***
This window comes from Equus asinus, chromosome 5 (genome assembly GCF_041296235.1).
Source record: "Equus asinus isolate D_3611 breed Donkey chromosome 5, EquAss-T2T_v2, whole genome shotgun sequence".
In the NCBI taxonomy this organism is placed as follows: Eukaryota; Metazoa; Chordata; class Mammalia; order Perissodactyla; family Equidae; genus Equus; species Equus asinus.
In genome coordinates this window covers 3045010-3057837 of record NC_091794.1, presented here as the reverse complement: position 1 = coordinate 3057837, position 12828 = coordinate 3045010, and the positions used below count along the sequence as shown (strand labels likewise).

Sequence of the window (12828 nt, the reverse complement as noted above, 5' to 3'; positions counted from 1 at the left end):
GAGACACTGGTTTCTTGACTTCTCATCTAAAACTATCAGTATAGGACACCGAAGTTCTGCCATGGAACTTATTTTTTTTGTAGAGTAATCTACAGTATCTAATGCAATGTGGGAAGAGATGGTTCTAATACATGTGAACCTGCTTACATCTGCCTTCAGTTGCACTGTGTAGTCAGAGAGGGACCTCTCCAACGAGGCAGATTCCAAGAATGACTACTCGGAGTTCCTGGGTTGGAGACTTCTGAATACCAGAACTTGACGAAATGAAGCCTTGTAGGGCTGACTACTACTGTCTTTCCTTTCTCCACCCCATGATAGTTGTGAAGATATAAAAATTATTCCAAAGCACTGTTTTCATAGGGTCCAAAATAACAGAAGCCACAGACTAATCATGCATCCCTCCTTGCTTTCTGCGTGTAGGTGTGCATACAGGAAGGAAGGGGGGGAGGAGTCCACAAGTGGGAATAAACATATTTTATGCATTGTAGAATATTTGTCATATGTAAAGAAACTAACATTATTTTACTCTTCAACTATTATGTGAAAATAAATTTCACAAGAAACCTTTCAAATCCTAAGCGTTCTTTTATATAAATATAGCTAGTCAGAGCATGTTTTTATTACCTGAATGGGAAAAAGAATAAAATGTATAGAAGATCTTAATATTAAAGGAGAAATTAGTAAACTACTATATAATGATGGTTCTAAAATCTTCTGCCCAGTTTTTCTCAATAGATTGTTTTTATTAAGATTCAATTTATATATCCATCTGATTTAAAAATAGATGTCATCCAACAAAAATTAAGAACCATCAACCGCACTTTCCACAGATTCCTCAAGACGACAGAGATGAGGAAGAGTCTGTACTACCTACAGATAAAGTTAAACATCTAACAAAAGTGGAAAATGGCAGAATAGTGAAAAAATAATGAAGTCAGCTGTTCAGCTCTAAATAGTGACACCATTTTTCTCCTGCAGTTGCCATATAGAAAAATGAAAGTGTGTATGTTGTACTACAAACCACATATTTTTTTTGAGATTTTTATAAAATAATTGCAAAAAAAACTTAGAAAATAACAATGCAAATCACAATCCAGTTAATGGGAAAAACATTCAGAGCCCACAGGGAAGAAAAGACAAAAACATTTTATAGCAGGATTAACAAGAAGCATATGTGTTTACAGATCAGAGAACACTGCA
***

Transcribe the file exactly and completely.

This window comes from Equus asinus, chromosome 5 (genome assembly GCF_041296235.1).
Source record: "Equus asinus isolate D_3611 breed Donkey chromosome 5, EquAss-T2T_v2, whole genome shotgun sequence".
In the NCBI taxonomy this organism is placed as follows: Eukaryota; Metazoa; Chordata; class Mammalia; order Perissodactyla; family Equidae; genus Equus; species Equus asinus.
In genome coordinates this window covers 3045010-3057837 of record NC_091794.1, presented here as the reverse complement: position 1 = coordinate 3057837, position 12828 = coordinate 3045010, and the positions used below count along the sequence as shown (strand labels likewise).

Sequence of the window (12828 nt, the reverse complement as noted above, 5' to 3'; positions counted from 1 at the left end):
GAGACACTGGTTTCTTGACTTCTCATCTAAAACTATCAGTATAGGACACCGAAGTTCTGCCATGGAACTTATTTTTTTTGTAGAGTAATCTACAGTATCTAATGCAATGTGGGAAGAGATGGTTCTAATACATGTGAACCTGCTTACATCTGCCTTCAGTTGCACTGTGTAGTCAGAGAGGGACCTCTCCAACGAGGCAGATTCCAAGAATGACTACTCGGAGTTCCTGGGTTGGAGACTTCTGAATACCAGAACTTGACGAAATGAAGCCTTGTAGGGCTGACTACTACTGTCTTTCCTTTCTCCACCCCATGATAGTTGTGAAGATATAAAAATTATTCCAAAGCACTGTTTTCATAGGGTCCAAAATAACAGAAGCCACAGACTAATCATGCATCCCTCCTTGCTTTCTGCGTGTAGGTGTGCATACAGGAAGGAAGGGGGGGAGGAGTCCACAAGTGGGAATAAACATATTTTATGCATTGTAGAATATTTGTCATATGTAAAGAAACTAACATTATTTTACTCTTCAACTATTATGTGAAAATAAATTTCACAAGAAACCTTTCAAATCCTAAGCGTTCTTTTATATAAATATAGCTAGTCAGAGCATGTTTTTATTACCTGAATGGGAAAAAGAATAAAATGTATAGAAGATCTTAATATTAAAGGAGAAATTAGTAAACTACTATATAATGATGGTTCTAAAATCTTCTGCCCAGTTTTTCTCAATAGATTGTTTTTATTAAGATTCAATTTATATATCCATCTGATTTAAAAATAGATGTCATCCAACAAAAATTAAGAACCATCAACCGCACTTTCCACAGATTCCTCAAGACGACAGAGATGAGGAAGAGTCTGTACTACCTACAGATAAAGTTAAACATCTAACAAAAGTGGAAAATGGCAGAATAGTGAAAAAATAATGAAGTCAGCTGTTCAGCTCTAAATAGTGACACCATTTTTCTCCTGCAGTTGCCATATAGAAAAATGAAAGTGTGTATGTTGTACTACAAACCACATATTTTTTTTGAGATTTTTATAAAATAATTGCAAAAAAAACTTAGAAAATAACAATGCAAATCACAATCCAGTTAATGGGAAAAACATTCAGAGCCCACAGGGAAGAAAAGACAAAAACATTTTATAGCAGGATTAACAAGAAGCATATGTGTTTACAGATCAGAGAACACTGCA